Home » “What happened needs to be acknowledged.” Exploring South Australia’s fabled Wilpena Pound

“What happened needs to be acknowledged.” Exploring South Australia’s fabled Wilpena Pound

written by Tiana Templeman April 19, 2022
Wilpena Pound Intrepid South Australia

Set in the heart of South Australia’s Ikara-Flinders Ranges National Park, Wilpena Pound is a stunning natural amphitheatre and an award-winning public art space. It’s a sacred place for the Adnyamathanha people, and as Tiana Templeman discovers, it’s the perfect spot to connect with Country.   

Adnyamathanha guide Vince Coulthard’s father, Clem Coulthard, always said, “How can we expect Udnyu [‘white people’, in the local language] to understand us if we don’t share our culture?” Clem was head ranger at Ikara-Flinders Ranges National Park in the 1980s. He was passionate about Country, and when Vince grew up, he decided to follow in his father footsteps. He’s been guiding on this Land since 2018.

Our Intrepid group has come to Ikara (Wilpena Pound) to join him on a guided walk that shines a light on Adnyamathanha history, which stretches back thousands of years, and share stories about the park’s more recent past. Learning about Country and the culture of this place with a Traditional Custodian is a rewarding and tangible way to support Australia’s reconciliation journey. It’s one of three First Nations tours included on our seven-day Intrepid Flinders Ranges Explorer trip.

The dramatic mountains and rugged peaks that make up Ikara stretch 17 kilometres across the russet landscape at Ikara-Flinders Ranges National Park. Together, they create a curve which forms a natural ‘pound’ or enclosure, eight kilometres wide. In the Adnyamathanha language, the name Ikara means meeting place, and it continues to be a destination where people can come together and share stories.

We set off with Vince, who leads us across his people’s Land and towards the distant collection of farm buildings known as Old Wilpena Station. White settlers were first seen by First Nations Custodians of the Flinders Ranges in the 1840s, and they certainly made an impression.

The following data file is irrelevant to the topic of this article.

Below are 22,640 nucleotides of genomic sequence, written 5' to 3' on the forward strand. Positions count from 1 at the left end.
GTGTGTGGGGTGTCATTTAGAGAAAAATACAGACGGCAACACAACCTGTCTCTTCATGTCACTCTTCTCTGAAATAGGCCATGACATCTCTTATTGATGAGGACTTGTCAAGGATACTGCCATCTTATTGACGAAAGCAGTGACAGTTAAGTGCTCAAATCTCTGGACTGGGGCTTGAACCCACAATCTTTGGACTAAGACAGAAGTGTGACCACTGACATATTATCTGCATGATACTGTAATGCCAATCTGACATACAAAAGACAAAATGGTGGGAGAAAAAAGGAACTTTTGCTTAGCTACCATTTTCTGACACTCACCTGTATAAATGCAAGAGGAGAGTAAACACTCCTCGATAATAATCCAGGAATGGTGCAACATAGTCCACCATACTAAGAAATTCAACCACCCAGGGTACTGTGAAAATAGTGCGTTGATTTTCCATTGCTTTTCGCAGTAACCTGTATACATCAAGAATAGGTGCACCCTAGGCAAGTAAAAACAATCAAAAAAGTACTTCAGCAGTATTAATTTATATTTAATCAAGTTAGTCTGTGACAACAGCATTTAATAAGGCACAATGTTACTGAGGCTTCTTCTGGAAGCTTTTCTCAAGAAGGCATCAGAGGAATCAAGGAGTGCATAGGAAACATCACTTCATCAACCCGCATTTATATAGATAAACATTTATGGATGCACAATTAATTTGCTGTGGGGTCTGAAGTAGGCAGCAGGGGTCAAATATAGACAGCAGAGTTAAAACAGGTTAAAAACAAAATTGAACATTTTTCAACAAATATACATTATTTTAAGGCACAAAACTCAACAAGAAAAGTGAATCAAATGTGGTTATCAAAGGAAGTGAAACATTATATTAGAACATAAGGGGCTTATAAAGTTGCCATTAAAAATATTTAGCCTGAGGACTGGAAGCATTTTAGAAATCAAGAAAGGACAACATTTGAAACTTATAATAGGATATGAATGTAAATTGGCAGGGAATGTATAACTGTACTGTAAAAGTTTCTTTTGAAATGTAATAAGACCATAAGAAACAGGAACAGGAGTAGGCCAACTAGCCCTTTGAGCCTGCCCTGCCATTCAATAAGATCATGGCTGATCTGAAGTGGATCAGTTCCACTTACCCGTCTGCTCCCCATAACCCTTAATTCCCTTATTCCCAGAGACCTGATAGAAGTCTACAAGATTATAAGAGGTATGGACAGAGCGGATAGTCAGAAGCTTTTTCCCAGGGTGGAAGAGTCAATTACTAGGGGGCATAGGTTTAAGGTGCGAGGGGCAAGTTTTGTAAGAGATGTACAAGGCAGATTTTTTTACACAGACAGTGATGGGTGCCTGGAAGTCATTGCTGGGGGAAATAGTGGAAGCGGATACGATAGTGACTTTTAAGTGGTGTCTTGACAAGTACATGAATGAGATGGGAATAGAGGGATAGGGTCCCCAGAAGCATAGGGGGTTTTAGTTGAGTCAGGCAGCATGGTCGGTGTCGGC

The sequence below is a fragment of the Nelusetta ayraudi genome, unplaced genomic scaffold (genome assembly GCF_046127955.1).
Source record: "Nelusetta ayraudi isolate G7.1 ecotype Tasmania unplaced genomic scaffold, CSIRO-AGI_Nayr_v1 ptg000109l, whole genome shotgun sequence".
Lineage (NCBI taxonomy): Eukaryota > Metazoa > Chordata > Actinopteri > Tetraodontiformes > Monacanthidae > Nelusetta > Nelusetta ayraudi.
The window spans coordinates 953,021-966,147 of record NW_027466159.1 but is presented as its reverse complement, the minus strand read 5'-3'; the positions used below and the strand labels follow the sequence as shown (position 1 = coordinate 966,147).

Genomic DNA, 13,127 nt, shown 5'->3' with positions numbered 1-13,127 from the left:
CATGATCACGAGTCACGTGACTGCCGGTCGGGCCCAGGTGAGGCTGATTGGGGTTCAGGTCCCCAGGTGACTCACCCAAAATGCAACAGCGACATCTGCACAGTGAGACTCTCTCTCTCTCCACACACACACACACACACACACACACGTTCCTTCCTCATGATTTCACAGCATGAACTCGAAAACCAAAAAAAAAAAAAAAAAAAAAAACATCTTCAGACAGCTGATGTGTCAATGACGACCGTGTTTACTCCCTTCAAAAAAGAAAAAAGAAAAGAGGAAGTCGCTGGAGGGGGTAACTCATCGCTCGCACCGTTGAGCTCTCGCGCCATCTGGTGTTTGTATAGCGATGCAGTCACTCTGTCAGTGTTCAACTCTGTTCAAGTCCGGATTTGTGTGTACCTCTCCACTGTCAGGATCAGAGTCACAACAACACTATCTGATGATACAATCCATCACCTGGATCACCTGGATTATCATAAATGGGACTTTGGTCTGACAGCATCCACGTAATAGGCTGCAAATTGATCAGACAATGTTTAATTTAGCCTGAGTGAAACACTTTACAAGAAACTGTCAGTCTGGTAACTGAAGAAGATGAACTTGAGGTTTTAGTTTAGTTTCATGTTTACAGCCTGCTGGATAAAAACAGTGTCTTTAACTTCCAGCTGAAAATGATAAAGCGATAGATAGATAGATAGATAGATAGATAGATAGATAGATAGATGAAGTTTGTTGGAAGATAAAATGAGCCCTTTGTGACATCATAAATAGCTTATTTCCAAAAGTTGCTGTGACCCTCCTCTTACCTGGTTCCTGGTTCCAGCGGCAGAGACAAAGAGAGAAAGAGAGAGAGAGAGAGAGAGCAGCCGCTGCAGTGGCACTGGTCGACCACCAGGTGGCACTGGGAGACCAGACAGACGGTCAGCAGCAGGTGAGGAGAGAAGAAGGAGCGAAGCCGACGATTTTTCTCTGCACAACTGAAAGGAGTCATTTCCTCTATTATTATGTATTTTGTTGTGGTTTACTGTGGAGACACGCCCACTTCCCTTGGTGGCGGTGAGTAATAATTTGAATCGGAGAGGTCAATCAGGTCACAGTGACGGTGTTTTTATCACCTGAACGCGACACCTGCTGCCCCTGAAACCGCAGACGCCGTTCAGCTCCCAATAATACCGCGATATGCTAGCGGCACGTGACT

“When the white fellas turned up, our people thought they were ghosts,” says Vince.

He explains that when Adnyamathanha people died, they were covered in white clay as part of a traditional burial ceremony. As the Europeans made their way across the landscape, it appeared as if the spirits of the First Nations Custodians of Ikara had returned and were walking the earth.

As history shows, this wasn’t the only reason the Adnyamathanha had to be concerned about the arrival of European settlers. It didn’t take long for the pastoralists to claim areas with easy access to water for themselves and their stock. The Adnyamathanha were kept away from these and other natural resources and retaliated by stealing sheep, something that did not go unpunished by the settlers.

Farming also took a toll on Adnyamathanha Land, which were no longer being managed in traditional ways. As we get closer to Old Wilpena Station, Vince explains it will take centuries for the area to regenerate after being farmed.

As Australia continues working towards reconciliation and strengthening relationships between Aboriginal and Torres Strait Islander peoples and non-Indigenous peoples, the number of First Nations-run tours on Intrepid trips have increased to support this journey.  Like many of these experiences, our Ikara tour includes the history of the Traditional Owners and those who came after them, and also looks to the future. It’s an approach that sits well with Vince Coulthard.